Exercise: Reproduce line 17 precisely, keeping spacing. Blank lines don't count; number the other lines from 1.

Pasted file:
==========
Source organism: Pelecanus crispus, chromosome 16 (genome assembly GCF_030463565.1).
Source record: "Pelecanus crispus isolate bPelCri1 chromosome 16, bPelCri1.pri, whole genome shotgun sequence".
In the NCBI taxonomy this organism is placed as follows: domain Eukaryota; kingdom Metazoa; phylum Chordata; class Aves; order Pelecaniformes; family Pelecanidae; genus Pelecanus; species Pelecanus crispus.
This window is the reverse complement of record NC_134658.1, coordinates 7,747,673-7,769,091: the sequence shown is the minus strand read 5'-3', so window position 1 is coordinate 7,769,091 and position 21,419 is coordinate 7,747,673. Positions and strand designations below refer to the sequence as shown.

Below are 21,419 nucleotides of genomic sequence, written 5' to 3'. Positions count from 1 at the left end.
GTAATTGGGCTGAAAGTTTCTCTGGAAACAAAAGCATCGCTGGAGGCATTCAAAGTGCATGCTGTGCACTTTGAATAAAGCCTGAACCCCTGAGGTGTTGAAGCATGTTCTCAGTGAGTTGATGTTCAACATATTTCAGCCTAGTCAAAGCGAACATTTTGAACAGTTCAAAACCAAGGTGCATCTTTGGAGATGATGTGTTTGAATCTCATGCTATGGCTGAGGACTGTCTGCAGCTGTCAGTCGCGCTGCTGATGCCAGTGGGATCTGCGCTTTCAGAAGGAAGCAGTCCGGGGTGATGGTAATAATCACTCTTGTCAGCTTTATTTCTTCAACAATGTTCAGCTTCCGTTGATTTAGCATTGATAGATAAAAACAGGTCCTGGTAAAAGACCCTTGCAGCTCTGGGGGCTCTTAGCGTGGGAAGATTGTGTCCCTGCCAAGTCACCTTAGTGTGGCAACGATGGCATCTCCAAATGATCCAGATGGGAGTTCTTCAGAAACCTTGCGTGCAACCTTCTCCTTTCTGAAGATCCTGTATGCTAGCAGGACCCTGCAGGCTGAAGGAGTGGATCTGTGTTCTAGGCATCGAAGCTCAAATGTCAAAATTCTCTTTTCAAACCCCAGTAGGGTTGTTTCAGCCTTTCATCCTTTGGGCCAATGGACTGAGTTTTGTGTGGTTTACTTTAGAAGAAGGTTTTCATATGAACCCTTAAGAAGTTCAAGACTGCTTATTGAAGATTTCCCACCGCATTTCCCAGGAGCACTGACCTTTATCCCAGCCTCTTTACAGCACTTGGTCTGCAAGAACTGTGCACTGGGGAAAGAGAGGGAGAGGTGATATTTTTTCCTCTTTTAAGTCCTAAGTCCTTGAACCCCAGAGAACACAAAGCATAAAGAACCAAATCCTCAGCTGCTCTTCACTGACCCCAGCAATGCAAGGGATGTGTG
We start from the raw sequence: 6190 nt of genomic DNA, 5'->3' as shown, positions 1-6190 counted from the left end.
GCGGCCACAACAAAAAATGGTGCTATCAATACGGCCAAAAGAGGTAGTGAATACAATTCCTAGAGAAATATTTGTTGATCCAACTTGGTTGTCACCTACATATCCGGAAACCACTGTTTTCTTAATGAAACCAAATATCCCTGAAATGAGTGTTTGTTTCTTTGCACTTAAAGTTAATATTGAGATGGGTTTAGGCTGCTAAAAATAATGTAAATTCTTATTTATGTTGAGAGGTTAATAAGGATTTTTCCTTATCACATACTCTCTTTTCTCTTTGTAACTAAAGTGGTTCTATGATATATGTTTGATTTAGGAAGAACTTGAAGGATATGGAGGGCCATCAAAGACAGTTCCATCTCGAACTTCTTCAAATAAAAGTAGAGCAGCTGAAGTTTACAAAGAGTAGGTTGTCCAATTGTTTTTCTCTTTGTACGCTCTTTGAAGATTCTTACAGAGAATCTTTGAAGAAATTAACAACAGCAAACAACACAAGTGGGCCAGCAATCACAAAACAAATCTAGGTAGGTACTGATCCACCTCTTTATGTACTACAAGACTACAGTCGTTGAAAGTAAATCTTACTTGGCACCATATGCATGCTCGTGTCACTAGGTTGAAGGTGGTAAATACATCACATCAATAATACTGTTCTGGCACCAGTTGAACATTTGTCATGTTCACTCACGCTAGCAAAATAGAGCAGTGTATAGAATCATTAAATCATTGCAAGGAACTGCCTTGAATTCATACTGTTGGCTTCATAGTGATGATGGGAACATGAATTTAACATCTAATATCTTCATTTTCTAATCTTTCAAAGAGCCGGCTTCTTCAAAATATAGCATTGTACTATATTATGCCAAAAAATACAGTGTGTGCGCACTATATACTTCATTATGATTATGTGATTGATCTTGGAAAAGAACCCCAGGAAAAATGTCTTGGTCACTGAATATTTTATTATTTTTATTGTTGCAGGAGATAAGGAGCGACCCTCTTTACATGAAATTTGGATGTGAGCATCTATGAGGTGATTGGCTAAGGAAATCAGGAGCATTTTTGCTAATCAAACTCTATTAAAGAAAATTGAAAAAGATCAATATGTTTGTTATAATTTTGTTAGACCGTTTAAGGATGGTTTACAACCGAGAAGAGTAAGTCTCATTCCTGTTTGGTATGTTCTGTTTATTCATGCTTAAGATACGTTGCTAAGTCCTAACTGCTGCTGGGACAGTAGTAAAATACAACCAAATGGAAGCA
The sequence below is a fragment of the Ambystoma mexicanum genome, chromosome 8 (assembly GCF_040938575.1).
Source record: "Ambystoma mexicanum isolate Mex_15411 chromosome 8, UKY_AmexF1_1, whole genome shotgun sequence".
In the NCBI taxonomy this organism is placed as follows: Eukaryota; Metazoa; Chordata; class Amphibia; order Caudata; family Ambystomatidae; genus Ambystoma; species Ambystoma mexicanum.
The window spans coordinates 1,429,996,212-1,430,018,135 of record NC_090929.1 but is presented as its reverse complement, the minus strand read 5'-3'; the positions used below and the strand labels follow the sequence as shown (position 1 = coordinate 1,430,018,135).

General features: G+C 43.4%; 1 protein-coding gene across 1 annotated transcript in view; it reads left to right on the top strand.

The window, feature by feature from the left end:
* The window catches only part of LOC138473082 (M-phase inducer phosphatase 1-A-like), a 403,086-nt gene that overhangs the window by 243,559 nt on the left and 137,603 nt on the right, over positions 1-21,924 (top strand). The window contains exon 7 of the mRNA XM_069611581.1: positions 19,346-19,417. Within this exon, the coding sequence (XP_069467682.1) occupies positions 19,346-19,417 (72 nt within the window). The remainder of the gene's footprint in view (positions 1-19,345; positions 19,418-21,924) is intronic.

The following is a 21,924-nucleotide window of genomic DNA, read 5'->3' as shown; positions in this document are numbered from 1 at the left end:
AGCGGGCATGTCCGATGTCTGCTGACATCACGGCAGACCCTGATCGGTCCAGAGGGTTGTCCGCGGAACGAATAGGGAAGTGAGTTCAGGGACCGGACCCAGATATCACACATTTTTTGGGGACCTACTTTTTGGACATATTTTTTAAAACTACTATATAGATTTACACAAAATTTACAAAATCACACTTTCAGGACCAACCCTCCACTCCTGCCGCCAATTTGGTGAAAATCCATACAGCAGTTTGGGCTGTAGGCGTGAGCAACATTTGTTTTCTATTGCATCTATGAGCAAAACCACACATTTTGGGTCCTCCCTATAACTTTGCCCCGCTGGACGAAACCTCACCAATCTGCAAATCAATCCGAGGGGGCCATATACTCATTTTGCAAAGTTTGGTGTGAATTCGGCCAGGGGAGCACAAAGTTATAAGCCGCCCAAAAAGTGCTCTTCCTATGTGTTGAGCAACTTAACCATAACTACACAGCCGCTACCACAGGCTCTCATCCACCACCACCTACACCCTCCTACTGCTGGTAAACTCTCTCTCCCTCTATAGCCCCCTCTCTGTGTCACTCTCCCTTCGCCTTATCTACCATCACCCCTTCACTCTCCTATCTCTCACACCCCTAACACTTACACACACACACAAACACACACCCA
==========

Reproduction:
AGCGGGCATGTCCGATGTCTGCTGACATCACGGCAGACCCTGATCGGTCCAGAGGGTTGTCCGCGGAACGAATAGGGAAGTGAGTTCAGGGACCGGACCCAGATATCACACATTTTTTGGGGACCTACTTTTTGGACATATTTTTTAAAACTACTATATAGATTTACACAAAATTTACAAAATCACACTTTCAGGACCAACCCTCCACTCCTGCCGCCAATTTGGTGAAAATCCATACAGCAGTTTGGGCTGTAGGCGTGAGCAACATTTGTTTTCTATTGCATCTATGAGCAAAACCACACATTTTGGGTCCTCCCTATAACTTTGCCCCGCTGGACGAAACCTCACCAATCTGCAAATCAATCCGAGGGGGCCATATACTCATTTTGCAAAGTTTGGTGTGAATTCGGCCAGGGGAGCACAAAGTTATAAGCCGCCCAAAAAGTGCTCTTCCTATGTGTTGAGCAACTTAACCATAACTACACAGCCGCTACCACAGGCTCTCATCCACCACCACCTACACCCTCCTACTGCTGGTAAACTCTCTCTCCCTCTATAGCCCCCTCTCTGTGTCACTCTCCCTTCGCCTTATCTACCATCACCCCTTCACTCTCCTATCTCTCACACCCCTAACACTTACACACACACACAAACACACACCCA